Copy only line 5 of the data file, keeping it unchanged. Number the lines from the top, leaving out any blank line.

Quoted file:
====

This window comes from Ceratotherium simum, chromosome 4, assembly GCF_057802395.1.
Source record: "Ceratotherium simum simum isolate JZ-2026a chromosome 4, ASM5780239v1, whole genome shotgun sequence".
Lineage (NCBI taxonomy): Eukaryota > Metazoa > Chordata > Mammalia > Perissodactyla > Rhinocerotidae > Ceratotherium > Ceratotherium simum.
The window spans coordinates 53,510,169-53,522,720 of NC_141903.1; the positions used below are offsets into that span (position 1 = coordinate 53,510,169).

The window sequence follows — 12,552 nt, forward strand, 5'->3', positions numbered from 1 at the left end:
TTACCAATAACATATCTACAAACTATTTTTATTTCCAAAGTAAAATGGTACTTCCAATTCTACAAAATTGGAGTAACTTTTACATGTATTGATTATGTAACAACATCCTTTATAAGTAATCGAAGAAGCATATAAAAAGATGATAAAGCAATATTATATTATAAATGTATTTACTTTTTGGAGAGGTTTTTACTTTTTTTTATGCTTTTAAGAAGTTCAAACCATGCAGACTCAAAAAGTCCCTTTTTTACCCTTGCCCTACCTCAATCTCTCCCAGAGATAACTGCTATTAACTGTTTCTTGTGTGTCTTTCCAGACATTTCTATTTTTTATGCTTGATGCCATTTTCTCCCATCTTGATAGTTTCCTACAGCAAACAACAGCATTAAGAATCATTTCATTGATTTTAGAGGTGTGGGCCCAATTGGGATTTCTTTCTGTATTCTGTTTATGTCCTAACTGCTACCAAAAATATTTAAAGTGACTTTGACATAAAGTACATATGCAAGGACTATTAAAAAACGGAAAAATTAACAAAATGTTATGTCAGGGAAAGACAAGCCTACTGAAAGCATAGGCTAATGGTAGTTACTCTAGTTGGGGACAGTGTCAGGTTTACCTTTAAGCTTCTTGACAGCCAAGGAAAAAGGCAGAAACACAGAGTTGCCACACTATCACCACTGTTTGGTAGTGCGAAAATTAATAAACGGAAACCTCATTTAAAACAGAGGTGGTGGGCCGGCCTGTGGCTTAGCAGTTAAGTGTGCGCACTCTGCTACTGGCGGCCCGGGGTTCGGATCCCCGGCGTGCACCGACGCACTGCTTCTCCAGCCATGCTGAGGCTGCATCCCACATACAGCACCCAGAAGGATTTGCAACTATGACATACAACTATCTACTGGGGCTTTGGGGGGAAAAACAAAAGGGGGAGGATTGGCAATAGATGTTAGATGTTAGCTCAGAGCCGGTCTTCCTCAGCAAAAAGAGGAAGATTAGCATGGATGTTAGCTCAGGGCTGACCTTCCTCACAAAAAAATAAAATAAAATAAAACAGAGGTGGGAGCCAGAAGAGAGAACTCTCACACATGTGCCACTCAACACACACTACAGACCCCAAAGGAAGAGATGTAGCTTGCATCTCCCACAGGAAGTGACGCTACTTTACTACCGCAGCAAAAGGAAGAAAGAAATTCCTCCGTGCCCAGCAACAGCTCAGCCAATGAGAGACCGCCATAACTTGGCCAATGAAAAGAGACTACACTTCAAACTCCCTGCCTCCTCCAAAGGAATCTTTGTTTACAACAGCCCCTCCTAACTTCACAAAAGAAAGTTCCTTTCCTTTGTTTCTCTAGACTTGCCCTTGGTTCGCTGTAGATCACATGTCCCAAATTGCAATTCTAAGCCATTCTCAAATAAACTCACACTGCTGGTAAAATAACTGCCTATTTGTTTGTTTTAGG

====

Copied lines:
The window sequence follows — 12,552 nt, forward strand, 5'->3', positions numbered from 1 at the left end: